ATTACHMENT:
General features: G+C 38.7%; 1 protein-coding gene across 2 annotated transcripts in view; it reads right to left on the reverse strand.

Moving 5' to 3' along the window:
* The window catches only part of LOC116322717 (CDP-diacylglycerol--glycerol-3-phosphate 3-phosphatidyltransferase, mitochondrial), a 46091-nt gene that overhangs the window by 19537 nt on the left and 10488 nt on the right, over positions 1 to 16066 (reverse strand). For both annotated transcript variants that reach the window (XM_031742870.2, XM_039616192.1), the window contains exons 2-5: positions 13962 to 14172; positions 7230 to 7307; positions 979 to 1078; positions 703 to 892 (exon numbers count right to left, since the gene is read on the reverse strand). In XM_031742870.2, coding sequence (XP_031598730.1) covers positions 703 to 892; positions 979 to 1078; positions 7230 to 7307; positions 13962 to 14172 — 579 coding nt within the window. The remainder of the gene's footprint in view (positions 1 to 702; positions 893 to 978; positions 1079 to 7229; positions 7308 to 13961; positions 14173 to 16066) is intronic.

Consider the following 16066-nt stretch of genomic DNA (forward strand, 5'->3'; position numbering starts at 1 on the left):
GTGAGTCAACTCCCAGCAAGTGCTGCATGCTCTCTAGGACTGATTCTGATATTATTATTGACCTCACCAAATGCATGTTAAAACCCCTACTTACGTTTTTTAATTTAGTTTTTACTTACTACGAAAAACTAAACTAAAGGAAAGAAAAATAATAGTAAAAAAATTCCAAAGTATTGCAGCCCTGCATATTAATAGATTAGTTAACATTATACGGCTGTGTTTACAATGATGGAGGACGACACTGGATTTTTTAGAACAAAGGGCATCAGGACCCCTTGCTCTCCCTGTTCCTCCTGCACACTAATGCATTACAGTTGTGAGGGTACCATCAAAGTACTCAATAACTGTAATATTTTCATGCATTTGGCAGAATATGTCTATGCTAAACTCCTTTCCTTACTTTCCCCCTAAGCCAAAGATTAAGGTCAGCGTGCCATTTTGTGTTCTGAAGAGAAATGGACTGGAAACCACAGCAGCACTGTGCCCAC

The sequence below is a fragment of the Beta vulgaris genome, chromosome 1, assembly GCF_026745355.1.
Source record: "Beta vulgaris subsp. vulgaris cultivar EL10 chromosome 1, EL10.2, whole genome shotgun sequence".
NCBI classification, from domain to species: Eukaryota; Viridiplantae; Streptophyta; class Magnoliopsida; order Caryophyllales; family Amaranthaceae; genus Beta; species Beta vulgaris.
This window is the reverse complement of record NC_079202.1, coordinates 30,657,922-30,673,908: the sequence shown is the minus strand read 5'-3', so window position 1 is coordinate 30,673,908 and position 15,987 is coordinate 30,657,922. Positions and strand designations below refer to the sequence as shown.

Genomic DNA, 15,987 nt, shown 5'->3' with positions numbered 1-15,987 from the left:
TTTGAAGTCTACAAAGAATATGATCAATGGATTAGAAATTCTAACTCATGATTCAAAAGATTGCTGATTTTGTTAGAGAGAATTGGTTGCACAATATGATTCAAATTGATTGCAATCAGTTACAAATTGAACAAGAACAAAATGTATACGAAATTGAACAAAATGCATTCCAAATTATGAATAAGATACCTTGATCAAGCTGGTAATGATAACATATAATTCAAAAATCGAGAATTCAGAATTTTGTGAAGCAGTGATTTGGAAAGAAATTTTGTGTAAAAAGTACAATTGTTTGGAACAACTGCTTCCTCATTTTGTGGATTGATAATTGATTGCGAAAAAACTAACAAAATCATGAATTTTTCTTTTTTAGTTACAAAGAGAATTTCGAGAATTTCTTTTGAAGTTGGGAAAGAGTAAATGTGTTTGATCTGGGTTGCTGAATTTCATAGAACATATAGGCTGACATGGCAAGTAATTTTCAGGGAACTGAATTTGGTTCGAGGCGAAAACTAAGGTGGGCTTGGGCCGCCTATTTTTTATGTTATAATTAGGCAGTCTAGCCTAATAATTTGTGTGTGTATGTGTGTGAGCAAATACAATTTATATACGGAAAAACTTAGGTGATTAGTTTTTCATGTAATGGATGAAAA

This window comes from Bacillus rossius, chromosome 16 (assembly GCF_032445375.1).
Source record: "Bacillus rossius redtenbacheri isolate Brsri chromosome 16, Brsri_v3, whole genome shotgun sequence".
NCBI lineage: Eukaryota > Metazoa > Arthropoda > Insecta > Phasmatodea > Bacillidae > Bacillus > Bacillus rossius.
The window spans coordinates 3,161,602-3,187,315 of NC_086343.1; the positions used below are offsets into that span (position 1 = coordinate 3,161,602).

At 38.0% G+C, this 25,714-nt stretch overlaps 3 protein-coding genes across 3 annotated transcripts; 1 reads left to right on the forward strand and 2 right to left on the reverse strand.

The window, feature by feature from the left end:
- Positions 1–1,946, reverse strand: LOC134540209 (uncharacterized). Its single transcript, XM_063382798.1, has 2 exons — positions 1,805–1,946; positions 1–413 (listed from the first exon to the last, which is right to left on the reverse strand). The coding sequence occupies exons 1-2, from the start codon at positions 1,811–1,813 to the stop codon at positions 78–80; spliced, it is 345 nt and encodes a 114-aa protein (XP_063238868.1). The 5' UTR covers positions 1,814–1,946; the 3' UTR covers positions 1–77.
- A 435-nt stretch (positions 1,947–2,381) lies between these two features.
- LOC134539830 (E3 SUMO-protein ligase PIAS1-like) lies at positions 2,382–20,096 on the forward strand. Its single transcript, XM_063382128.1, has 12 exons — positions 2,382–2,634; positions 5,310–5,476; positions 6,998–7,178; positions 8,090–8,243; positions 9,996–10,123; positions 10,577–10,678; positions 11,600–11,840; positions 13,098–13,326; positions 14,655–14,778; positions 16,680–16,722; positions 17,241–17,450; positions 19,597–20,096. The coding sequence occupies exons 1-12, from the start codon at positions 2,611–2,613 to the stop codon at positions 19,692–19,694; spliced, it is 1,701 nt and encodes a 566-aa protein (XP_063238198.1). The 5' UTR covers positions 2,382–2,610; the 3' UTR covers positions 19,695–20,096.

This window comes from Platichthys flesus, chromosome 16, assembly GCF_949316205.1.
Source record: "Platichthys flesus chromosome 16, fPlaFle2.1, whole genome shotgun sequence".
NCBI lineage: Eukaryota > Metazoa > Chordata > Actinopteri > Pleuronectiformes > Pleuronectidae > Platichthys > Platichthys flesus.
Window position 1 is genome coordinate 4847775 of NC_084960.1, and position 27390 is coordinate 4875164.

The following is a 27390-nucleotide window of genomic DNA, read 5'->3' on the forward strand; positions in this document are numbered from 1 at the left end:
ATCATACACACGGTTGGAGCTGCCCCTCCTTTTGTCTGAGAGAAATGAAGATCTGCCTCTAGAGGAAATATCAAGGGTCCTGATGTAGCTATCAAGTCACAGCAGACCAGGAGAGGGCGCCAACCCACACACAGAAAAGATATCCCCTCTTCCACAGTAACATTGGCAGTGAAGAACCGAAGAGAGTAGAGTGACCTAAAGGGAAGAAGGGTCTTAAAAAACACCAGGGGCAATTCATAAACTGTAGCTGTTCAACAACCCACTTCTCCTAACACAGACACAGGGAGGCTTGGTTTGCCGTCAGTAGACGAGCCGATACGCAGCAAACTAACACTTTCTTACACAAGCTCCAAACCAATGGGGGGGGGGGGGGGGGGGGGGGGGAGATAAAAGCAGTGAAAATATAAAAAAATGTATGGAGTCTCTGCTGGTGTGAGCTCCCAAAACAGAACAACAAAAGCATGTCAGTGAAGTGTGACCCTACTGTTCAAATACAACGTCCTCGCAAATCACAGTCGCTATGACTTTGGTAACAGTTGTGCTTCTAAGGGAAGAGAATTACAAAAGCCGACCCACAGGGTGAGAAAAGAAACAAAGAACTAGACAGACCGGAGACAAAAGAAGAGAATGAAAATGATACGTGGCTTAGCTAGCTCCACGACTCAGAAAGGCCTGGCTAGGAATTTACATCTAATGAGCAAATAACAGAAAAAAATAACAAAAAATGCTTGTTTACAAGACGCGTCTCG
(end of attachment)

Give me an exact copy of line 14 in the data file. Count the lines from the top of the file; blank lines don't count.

NCBI lineage: Eukaryota > Metazoa > Arthropoda > Insecta > Phasmatodea > Bacillidae > Bacillus > Bacillus rossius.